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17 Essential Blackout Survival Kit Items

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Having a blackout survival kit was something that was unheard of until just recently.  Technology has really come a long way in just a short time.  Electrification initially began to grow from the 1880s to the 1960s.  At first, it was only the rich who could afford what was considered a luxury.

So many people during those times were not dependent upon electricity as our society has become.  They were mainly self-sufficient.  Now many of us can’t imagine being without electricity for just a few short hours.


We’ve grown accustomed to having air conditioning, lights, and television.  It is a way of life now to have it.  As a matter of fact, a lot of places in the United States require being connected to the electrical grid.  So when a blackout happens many of us freak out like it is the end of the world.

Still many of us experience short-term blackouts due to natural disasters, inclement weather and power failures.  On top of that, there is the risk of an EMP attack that would leave us in the United States without power for at least 18 months.  This is why it is important to have a blackout survival kit included with your home preparedness system.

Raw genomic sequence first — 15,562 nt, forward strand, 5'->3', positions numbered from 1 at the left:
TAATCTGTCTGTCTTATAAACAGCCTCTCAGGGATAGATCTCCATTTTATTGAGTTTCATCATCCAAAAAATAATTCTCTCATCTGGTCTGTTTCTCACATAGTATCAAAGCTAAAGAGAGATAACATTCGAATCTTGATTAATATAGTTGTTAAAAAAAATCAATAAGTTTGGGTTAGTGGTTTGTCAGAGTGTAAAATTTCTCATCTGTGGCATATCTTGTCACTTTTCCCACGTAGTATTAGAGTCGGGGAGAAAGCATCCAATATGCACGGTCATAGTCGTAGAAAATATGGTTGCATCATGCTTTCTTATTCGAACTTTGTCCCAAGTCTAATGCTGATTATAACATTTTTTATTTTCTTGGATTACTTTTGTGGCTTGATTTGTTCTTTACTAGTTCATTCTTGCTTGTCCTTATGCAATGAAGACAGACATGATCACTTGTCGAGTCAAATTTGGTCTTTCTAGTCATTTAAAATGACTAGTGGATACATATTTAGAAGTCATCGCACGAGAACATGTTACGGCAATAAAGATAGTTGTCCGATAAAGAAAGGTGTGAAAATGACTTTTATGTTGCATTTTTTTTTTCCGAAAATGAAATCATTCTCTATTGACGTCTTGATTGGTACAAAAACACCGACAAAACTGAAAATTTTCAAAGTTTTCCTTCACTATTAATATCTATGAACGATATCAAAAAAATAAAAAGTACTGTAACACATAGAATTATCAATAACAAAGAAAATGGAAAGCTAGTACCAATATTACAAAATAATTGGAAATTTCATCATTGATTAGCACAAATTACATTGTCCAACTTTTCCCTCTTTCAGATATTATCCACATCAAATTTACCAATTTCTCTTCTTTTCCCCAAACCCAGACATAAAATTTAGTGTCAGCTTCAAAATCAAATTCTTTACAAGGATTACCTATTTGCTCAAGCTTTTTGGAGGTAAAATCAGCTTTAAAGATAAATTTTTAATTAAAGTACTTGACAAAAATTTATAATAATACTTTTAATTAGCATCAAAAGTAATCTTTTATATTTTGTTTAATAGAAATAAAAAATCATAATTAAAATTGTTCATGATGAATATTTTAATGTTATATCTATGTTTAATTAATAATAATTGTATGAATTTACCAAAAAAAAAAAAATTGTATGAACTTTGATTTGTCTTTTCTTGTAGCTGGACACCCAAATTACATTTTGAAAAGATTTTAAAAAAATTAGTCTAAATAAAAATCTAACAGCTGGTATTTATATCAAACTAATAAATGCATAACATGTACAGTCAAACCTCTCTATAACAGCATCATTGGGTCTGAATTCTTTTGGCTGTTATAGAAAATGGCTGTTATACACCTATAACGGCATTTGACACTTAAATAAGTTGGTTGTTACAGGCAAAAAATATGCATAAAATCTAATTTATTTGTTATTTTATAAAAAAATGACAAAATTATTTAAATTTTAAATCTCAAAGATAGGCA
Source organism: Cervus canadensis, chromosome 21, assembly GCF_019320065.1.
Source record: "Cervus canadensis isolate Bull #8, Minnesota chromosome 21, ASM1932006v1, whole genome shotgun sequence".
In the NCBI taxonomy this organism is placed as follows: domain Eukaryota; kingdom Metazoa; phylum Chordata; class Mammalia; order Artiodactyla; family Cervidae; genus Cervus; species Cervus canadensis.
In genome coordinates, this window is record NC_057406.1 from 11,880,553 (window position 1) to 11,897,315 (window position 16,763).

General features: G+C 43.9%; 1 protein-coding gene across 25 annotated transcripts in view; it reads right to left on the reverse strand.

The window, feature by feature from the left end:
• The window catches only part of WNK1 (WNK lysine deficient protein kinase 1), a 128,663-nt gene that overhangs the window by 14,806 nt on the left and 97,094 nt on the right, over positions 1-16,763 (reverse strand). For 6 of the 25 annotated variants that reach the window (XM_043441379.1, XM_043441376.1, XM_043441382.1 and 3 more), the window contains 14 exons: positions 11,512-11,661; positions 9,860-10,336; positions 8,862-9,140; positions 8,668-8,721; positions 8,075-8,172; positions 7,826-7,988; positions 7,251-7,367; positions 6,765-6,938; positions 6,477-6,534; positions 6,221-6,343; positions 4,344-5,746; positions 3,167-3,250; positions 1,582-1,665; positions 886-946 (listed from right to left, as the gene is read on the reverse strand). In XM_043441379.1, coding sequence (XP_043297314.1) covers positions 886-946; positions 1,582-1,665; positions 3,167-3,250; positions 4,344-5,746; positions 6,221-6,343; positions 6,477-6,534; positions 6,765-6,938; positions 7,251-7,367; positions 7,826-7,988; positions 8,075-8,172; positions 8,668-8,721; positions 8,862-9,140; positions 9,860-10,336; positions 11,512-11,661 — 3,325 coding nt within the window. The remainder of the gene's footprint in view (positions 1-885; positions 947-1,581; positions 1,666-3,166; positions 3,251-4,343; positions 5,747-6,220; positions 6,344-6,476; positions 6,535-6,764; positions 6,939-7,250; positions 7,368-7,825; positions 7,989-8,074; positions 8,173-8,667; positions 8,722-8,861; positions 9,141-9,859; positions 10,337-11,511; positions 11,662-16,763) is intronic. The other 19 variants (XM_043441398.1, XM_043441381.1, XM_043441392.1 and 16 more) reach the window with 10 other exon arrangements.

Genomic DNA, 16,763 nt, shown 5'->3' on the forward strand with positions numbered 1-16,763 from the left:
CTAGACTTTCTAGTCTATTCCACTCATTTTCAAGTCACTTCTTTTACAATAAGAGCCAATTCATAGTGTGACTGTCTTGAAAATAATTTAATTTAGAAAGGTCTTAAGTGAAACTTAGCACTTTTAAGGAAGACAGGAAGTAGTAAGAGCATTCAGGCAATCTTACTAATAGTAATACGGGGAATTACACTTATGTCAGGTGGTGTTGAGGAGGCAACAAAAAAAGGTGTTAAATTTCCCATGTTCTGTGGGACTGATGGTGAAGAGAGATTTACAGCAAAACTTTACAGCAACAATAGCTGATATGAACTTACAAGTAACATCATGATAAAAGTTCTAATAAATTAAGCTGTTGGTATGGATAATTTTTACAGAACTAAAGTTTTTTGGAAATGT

What happens in a blackout?

When the power goes down you are going to lose a few things.  Obviously, you are going to lose power for lights, cooling/heating, and communication.  Lighting isn’t imperative to survival but is extremely helpful and makes surviving a lot easier.

However, cooling/heating can have a huge effect on your survival depending on where you live.  If you live up north where there are brutal winter storms then you could be in danger of frostbite or hypothermia.  For those that live in hotter climates, you could be in danger of heat strokes and dehydration.

Communication is another important aspect of survival.  It can be a survival multiplier.  Communication can give you warning of impending danger like a military invasion or even less extreme circumstances.  It can also give you information on relief efforts.

Just recently in Florida, we experienced a hurricane that took down our power for two and a half weeks.  The cell phone towers were down so I wasn’t able to communicate with friends and family that way.  Luckily we had HAM radios and walkie-talkies.  This was helpful to communicate needs to each other as a lot of people were without food and water.  It was also helpful to communicate for security in our neighborhood.  Luckily our blackout survival kit was able to provide us with enough power to keep those devices functioning.

What is a blackout survival kit?

A blackout survival kit is preferably a small container that contains essential items that you can quickly grab to adjust to being without power.  It is designed to help you safely get to your preparedness and survival supplies quickly.

The kit should be in a designated place where you will have quick access in the dark.  Of course, you will want to have your other preparedness and survival supplies in the standard places.  I would recommend placing these kits in drawers, nightstand and end tables in every room of your house.  That way you don’t have to walk to one particular room in the house in the dark.